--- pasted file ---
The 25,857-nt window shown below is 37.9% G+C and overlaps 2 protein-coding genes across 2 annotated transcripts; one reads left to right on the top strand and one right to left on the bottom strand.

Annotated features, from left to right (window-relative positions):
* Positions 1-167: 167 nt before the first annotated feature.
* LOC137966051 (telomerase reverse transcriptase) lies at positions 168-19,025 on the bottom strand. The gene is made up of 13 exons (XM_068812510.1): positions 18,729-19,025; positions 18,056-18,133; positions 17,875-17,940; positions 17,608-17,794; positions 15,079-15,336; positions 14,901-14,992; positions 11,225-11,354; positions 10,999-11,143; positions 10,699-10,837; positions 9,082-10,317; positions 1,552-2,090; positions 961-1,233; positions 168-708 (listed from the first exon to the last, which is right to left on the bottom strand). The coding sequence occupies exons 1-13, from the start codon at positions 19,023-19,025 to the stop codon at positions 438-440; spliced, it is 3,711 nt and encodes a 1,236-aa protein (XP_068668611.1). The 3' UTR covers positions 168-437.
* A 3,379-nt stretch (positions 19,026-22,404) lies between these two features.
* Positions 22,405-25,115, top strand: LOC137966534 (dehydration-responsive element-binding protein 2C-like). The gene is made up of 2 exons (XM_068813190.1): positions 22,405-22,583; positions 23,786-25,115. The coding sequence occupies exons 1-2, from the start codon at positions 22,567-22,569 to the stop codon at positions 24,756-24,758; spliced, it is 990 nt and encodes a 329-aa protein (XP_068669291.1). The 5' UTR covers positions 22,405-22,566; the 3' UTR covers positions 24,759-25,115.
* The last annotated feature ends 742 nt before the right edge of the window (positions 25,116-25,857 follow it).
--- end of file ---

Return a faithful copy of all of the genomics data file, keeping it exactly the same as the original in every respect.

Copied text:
The 25,857-nt window shown below is 37.9% G+C and overlaps 2 protein-coding genes across 2 annotated transcripts; one reads left to right on the top strand and one right to left on the bottom strand.

Annotated features, from left to right (window-relative positions):
* Positions 1-167: 167 nt before the first annotated feature.
* LOC137966051 (telomerase reverse transcriptase) lies at positions 168-19,025 on the bottom strand. The gene is made up of 13 exons (XM_068812510.1): positions 18,729-19,025; positions 18,056-18,133; positions 17,875-17,940; positions 17,608-17,794; positions 15,079-15,336; positions 14,901-14,992; positions 11,225-11,354; positions 10,999-11,143; positions 10,699-10,837; positions 9,082-10,317; positions 1,552-2,090; positions 961-1,233; positions 168-708 (listed from the first exon to the last, which is right to left on the bottom strand). The coding sequence occupies exons 1-13, from the start codon at positions 19,023-19,025 to the stop codon at positions 438-440; spliced, it is 3,711 nt and encodes a 1,236-aa protein (XP_068668611.1). The 3' UTR covers positions 168-437.
* A 3,379-nt stretch (positions 19,026-22,404) lies between these two features.
* Positions 22,405-25,115, top strand: LOC137966534 (dehydration-responsive element-binding protein 2C-like). The gene is made up of 2 exons (XM_068813190.1): positions 22,405-22,583; positions 23,786-25,115. The coding sequence occupies exons 1-2, from the start codon at positions 22,567-22,569 to the stop codon at positions 24,756-24,758; spliced, it is 990 nt and encodes a 329-aa protein (XP_068669291.1). The 5' UTR covers positions 22,405-22,566; the 3' UTR covers positions 24,759-25,115.
* The last annotated feature ends 742 nt before the right edge of the window (positions 25,116-25,857 follow it).